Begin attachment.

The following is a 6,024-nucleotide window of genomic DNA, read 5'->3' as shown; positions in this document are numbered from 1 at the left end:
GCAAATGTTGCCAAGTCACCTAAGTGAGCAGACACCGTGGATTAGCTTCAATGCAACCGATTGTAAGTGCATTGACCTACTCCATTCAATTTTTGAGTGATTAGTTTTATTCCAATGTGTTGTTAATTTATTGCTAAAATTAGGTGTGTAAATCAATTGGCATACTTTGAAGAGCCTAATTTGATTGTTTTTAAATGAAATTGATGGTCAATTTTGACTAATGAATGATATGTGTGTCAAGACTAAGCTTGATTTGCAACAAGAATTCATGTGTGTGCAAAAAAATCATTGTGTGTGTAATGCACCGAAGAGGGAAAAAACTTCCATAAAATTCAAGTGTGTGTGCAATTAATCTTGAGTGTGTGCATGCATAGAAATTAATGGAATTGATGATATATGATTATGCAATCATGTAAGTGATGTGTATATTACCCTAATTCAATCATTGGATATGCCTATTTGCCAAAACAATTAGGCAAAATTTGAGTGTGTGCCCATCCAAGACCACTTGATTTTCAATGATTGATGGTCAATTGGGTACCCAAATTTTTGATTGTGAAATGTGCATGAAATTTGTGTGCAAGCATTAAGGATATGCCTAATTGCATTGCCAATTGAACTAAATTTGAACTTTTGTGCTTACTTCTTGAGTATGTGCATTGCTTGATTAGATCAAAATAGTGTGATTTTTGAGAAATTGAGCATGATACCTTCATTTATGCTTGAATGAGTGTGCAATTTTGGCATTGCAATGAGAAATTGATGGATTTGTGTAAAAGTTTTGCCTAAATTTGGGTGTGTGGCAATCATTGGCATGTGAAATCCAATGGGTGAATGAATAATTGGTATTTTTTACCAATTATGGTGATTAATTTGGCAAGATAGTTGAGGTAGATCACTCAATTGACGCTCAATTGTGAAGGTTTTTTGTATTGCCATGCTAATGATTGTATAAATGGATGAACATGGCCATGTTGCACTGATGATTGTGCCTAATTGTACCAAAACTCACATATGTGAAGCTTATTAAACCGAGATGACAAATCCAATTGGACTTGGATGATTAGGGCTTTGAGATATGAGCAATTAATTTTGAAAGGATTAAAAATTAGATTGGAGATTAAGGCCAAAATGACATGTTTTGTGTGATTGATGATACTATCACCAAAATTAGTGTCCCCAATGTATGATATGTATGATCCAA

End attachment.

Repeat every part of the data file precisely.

The following is a 6,024-nucleotide window of genomic DNA, read 5'->3' as shown; positions in this document are numbered from 1 at the left end:
GCAAATGTTGCCAAGTCACCTAAGTGAGCAGACACCGTGGATTAGCTTCAATGCAACCGATTGTAAGTGCATTGACCTACTCCATTCAATTTTTGAGTGATTAGTTTTATTCCAATGTGTTGTTAATTTATTGCTAAAATTAGGTGTGTAAATCAATTGGCATACTTTGAAGAGCCTAATTTGATTGTTTTTAAATGAAATTGATGGTCAATTTTGACTAATGAATGATATGTGTGTCAAGACTAAGCTTGATTTGCAACAAGAATTCATGTGTGTGCAAAAAAATCATTGTGTGTGTAATGCACCGAAGAGGGAAAAAACTTCCATAAAATTCAAGTGTGTGTGCAATTAATCTTGAGTGTGTGCATGCATAGAAATTAATGGAATTGATGATATATGATTATGCAATCATGTAAGTGATGTGTATATTACCCTAATTCAATCATTGGATATGCCTATTTGCCAAAACAATTAGGCAAAATTTGAGTGTGTGCCCATCCAAGACCACTTGATTTTCAATGATTGATGGTCAATTGGGTACCCAAATTTTTGATTGTGAAATGTGCATGAAATTTGTGTGCAAGCATTAAGGATATGCCTAATTGCATTGCCAATTGAACTAAATTTGAACTTTTGTGCTTACTTCTTGAGTATGTGCATTGCTTGATTAGATCAAAATAGTGTGATTTTTGAGAAATTGAGCATGATACCTTCATTTATGCTTGAATGAGTGTGCAATTTTGGCATTGCAATGAGAAATTGATGGATTTGTGTAAAAGTTTTGCCTAAATTTGGGTGTGTGGCAATCATTGGCATGTGAAATCCAATGGGTGAATGAATAATTGGTATTTTTTACCAATTATGGTGATTAATTTGGCAAGATAGTTGAGGTAGATCACTCAATTGACGCTCAATTGTGAAGGTTTTTTGTATTGCCATGCTAATGATTGTATAAATGGATGAACATGGCCATGTTGCACTGATGATTGTGCCTAATTGTACCAAAACTCACATATGTGAAGCTTATTAAACCGAGATGACAAATCCAATTGGACTTGGATGATTAGGGCTTTGAGATATGAGCAATTAATTTTGAAAGGATTAAAAATTAGATTGGAGATTAAGGCCAAAATGACATGTTTTGTGTGATTGATGATACTATCACCAAAATTAGTGTCCCCAATGTATGATATGTATGATCCAA